He's at the service of his customers because he knows it's the only way to thrive in business, especially in a place where everybody knows everybody.

Pay attention to details

Do a little homework when you are in the market for a photographer. This is an investment. No matter the particular moment in life (childhood, graduation, wedding, etc.), you want to get the most bang for your buck.

To insure you are choosing the best possible professional, take some time to look over their past work. This will indicate to you if they will be able to replicate the type of photography you would like to have.

How do you choose a stylist?

Think about why you chose a certain hair stylist over the droves of others. Is it entirely based on how your hair looks after, or does the experience have something to do with it as well?

Recently I went into a chain salon out of sheer convenience. Guys tend to do that sort of thing when it comes to their hair. If money were no object, I would literally cut my hair once a week. As it grows out, it just doesn't look the same. And it starts coming in around the neck, and just generally feels out of sorts.

I popped in, and in typical chain store fashion, no one acknowledged my existence. I didn't even get a, "We'll be with you in a minute..."

So I waited. And waited. And waited...

Finally, one of the 19-year-old stylists with nine different shades of hair got around to calling my name.

I waited for her to ask me how I was doing or something like that, but she never did. Not particularly interested in pushing an awkward conversation, I just let it pass.

So she strictly only talked to me when she needed to know something about my hair or to tell me it was time to pay her. I feel awkward just thinking about it, so imagine how it must have felt to live it.

Now, do you suppose I will ever go back there? Of course not. I'm wondering what possessed me to go there even once!

Next time, I won't let convenience and a snap judgment get the best of me. There are a few locals that I've patronized before, and they deserve my business.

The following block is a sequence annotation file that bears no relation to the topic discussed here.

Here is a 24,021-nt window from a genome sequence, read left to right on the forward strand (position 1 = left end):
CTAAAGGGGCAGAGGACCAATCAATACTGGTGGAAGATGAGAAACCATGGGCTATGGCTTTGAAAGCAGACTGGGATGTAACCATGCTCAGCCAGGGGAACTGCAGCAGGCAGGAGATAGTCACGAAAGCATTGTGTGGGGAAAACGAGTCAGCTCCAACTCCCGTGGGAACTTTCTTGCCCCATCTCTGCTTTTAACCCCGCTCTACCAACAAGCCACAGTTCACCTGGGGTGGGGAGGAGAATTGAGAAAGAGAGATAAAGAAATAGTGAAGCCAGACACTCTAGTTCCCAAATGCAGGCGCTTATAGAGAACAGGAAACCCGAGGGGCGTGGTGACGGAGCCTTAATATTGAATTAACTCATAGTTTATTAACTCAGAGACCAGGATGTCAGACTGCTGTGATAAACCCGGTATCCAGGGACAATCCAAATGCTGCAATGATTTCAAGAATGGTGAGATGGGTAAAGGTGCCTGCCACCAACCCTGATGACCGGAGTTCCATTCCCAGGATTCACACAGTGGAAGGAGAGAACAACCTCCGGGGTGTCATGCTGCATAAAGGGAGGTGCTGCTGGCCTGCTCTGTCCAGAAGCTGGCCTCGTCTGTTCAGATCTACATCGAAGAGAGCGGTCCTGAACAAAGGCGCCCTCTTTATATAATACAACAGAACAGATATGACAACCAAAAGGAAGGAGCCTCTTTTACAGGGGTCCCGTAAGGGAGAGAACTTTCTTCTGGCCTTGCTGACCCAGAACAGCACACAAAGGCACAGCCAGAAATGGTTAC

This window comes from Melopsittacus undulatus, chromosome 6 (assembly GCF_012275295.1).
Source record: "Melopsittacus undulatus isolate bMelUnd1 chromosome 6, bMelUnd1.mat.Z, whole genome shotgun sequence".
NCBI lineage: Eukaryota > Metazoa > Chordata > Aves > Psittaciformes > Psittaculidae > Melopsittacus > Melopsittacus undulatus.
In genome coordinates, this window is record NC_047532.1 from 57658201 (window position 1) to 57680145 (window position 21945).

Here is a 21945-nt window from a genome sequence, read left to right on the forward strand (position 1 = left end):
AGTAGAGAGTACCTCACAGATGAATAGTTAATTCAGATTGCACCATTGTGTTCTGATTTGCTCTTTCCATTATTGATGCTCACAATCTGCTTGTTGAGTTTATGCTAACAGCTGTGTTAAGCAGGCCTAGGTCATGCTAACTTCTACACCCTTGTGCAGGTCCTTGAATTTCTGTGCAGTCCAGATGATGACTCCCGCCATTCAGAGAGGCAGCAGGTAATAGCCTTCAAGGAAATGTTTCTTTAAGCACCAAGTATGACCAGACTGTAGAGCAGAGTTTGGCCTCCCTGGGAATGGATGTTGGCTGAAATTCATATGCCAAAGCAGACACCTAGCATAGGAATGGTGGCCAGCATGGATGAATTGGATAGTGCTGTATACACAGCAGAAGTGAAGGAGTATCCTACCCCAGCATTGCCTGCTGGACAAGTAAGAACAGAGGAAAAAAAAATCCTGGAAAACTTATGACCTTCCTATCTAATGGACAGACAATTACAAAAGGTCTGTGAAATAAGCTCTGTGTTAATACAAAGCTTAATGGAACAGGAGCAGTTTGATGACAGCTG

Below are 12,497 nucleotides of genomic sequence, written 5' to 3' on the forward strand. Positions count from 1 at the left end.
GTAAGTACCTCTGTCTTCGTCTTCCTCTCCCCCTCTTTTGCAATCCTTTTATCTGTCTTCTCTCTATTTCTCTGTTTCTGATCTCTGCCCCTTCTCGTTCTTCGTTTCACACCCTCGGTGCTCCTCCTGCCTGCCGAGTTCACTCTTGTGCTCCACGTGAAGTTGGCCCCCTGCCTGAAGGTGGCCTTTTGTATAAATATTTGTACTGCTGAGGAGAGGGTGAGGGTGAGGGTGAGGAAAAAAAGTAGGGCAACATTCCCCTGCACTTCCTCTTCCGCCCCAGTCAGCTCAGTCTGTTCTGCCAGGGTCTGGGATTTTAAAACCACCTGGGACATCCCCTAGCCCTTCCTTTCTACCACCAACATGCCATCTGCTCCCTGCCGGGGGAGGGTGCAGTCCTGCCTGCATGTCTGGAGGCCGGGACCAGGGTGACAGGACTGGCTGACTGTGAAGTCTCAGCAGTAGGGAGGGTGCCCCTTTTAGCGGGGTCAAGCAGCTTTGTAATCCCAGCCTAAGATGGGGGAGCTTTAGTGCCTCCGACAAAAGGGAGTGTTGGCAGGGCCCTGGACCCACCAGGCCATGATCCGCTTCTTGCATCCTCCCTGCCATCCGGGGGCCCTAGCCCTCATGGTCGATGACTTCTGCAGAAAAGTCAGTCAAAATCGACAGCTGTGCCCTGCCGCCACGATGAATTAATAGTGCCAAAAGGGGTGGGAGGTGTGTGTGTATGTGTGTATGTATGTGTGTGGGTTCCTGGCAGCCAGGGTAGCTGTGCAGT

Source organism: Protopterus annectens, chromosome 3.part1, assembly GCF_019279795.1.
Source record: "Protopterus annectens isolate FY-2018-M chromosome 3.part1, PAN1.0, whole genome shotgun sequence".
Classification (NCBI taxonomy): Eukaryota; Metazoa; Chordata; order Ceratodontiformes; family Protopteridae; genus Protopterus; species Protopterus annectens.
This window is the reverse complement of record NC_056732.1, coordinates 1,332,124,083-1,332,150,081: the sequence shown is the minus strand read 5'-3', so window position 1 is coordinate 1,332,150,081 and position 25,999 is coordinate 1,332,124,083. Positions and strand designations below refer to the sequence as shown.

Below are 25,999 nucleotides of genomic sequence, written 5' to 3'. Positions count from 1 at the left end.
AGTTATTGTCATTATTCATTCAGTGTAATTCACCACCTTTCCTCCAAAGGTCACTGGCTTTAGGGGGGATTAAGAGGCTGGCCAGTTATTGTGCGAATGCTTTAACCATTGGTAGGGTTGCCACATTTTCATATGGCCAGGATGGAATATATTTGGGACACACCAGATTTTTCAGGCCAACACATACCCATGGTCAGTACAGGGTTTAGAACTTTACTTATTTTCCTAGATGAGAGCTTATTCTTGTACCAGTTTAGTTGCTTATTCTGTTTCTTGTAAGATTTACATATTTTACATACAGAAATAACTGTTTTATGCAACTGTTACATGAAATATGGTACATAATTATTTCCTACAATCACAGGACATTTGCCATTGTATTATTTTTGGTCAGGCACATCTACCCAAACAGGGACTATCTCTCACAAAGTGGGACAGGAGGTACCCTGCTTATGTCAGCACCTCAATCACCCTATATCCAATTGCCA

It's not like I'm being charitable to the locals. I get way more bang from my buck from them.

I know they will ask me about "my mama and them." That sounds like nothing, but it is something relative to the lack of any conversation you get from the community college dropout reeking of Marlboro reds.

Like a good stylist, a good photographer brings energy.

Energy brings ideas. And ideas bring creativity.

These little details add up.

It's what separates the mommy photographers from the professional photographers.

I'm hoping you found this article helpful. If you are in search of a photographer, please feel free to look through my work. Below you will find a collection of links to aid you in your search.

Here's how to connect with me:

Michael Tortorich on Facebook - https:/​/​www.​facebook.​com/​tortorich
Michael Tortorich Photography on Facebook - https:/​/​www.​facebook.​com/​MichaelTortorichPhotographyLLC
Michael Tortorich on Twitter - https:/​/​twitter.​com/​MikeTortorich
Michael Tortorich on LinkedIn - http:/​/​www.​linkedin.​com/​pub/​michael-​tortorich/​22/​35a/​a61

To reach me directly, call or text me at 225-717-0762.


Comments

1.LeeBase(non-registered)
I agree. A camera does not make the photographer. Service is a big part, as is having the right equipment and knowledge to handle all situations, not just the shoot a million vacation pics with 2 or 3 lucky shots to show off
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Based in the swampy confines of south Louisiana, Michael Tortorich Photography specializes in a variety of creative and artistic styles. {Contact: 225-717-0762}